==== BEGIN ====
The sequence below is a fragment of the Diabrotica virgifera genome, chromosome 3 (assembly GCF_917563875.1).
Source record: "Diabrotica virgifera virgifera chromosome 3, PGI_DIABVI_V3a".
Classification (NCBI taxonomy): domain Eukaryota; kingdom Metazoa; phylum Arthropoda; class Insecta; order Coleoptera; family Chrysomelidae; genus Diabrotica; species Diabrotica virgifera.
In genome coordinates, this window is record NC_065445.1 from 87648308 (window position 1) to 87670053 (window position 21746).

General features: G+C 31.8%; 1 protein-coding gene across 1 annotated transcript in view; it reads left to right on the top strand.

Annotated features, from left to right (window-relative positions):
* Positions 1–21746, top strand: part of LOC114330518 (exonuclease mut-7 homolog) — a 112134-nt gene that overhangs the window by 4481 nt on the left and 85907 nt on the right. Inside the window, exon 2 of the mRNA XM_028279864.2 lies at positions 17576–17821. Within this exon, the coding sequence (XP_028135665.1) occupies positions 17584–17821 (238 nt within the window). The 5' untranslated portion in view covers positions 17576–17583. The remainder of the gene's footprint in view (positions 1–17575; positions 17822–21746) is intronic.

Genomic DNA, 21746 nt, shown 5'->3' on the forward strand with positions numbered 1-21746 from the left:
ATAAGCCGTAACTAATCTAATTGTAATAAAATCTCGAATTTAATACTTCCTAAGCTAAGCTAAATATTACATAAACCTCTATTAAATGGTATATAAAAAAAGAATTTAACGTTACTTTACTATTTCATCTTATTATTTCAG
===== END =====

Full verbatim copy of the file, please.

The sequence below is a fragment of the Diabrotica virgifera genome, chromosome 3 (assembly GCF_917563875.1).
Source record: "Diabrotica virgifera virgifera chromosome 3, PGI_DIABVI_V3a".
Classification (NCBI taxonomy): domain Eukaryota; kingdom Metazoa; phylum Arthropoda; class Insecta; order Coleoptera; family Chrysomelidae; genus Diabrotica; species Diabrotica virgifera.
In genome coordinates, this window is record NC_065445.1 from 87648308 (window position 1) to 87670053 (window position 21746).

General features: G+C 31.8%; 1 protein-coding gene across 1 annotated transcript in view; it reads left to right on the top strand.

Annotated features, from left to right (window-relative positions):
* Positions 1–21746, top strand: part of LOC114330518 (exonuclease mut-7 homolog) — a 112134-nt gene that overhangs the window by 4481 nt on the left and 85907 nt on the right. Inside the window, exon 2 of the mRNA XM_028279864.2 lies at positions 17576–17821. Within this exon, the coding sequence (XP_028135665.1) occupies positions 17584–17821 (238 nt within the window). The 5' untranslated portion in view covers positions 17576–17583. The remainder of the gene's footprint in view (positions 1–17575; positions 17822–21746) is intronic.

Genomic DNA, 21746 nt, shown 5'->3' on the forward strand with positions numbered 1-21746 from the left:
ATAAGCCGTAACTAATCTAATTGTAATAAAATCTCGAATTTAATACTTCCTAAGCTAAGCTAAATATTACATAAACCTCTATTAAATGGTATATAAAAAAAGAATTTAACGTTACTTTACTATTTCATCTTATTATTTCAG